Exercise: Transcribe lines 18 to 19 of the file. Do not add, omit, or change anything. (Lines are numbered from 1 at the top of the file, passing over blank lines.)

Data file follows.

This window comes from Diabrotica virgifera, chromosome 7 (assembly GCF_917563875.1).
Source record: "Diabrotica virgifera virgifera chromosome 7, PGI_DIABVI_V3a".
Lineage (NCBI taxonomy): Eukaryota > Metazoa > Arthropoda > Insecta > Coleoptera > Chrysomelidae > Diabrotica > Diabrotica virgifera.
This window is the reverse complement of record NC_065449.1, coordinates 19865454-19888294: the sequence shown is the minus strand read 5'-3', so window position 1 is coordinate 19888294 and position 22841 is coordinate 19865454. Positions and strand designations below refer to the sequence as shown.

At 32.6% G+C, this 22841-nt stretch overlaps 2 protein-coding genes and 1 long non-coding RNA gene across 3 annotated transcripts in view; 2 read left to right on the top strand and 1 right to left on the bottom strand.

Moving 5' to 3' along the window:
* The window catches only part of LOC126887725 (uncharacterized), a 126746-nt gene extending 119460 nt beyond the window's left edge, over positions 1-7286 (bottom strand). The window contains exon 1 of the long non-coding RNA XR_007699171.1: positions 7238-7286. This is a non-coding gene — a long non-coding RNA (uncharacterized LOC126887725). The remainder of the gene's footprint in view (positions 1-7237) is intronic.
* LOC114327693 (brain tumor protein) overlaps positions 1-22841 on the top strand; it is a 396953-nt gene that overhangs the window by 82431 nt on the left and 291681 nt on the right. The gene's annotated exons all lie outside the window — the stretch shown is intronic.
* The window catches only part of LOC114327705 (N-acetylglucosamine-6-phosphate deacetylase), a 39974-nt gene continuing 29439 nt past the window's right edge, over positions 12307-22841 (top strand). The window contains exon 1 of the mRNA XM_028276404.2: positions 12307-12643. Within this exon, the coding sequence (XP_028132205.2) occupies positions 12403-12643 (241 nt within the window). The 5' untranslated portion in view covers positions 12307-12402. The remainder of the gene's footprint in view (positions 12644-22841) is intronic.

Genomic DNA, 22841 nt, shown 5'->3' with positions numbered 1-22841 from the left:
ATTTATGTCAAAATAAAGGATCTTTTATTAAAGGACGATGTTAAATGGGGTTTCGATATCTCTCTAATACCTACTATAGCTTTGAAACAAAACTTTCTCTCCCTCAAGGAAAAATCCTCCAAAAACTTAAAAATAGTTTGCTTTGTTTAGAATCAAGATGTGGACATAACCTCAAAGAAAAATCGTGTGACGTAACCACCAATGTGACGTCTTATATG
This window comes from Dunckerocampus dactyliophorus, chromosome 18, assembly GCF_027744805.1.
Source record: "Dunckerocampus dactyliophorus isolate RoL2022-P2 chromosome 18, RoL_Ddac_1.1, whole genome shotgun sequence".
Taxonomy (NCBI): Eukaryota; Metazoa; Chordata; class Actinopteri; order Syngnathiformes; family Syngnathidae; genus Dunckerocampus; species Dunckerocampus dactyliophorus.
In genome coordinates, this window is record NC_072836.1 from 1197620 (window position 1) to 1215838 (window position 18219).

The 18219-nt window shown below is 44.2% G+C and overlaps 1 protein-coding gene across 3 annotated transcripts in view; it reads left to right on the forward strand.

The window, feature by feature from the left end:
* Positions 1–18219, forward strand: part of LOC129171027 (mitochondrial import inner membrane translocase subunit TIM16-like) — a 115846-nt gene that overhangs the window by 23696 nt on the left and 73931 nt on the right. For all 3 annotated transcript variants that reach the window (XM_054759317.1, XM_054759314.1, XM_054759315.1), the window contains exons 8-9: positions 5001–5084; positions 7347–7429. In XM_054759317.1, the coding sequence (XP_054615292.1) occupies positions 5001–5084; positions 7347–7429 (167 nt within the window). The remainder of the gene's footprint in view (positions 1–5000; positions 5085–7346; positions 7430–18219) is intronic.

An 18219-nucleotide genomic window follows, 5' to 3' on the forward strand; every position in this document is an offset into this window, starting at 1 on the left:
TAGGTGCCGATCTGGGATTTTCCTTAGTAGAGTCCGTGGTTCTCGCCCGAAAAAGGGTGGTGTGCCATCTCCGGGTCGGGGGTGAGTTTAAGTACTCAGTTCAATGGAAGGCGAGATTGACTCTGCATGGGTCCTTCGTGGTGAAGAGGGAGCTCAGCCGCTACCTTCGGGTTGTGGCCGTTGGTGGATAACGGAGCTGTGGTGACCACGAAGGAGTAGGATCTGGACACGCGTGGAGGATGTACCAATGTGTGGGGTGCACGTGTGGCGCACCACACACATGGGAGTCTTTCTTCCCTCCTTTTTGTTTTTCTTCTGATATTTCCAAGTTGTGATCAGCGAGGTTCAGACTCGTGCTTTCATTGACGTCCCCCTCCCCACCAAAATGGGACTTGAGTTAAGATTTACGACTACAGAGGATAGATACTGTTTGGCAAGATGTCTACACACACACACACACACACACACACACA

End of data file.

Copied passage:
* Positions 1–18219, forward strand: part of LOC129171027 (mitochondrial import inner membrane translocase subunit TIM16-like) — a 115846-nt gene that overhangs the window by 23696 nt on the left and 73931 nt on the right. For all 3 annotated transcript variants that reach the window (XM_054759317.1, XM_054759314.1, XM_054759315.1), the window contains exons 8-9: positions 5001–5084; positions 7347–7429. In XM_054759317.1, the coding sequence (XP_054615292.1) occupies positions 5001–5084; positions 7347–7429 (167 nt within the window). The remainder of the gene's footprint in view (positions 1–5000; positions 5085–7346; positions 7430–18219) is intronic.

An 18219-nucleotide genomic window follows, 5' to 3' on the forward strand; every position in this document is an offset into this window, starting at 1 on the left: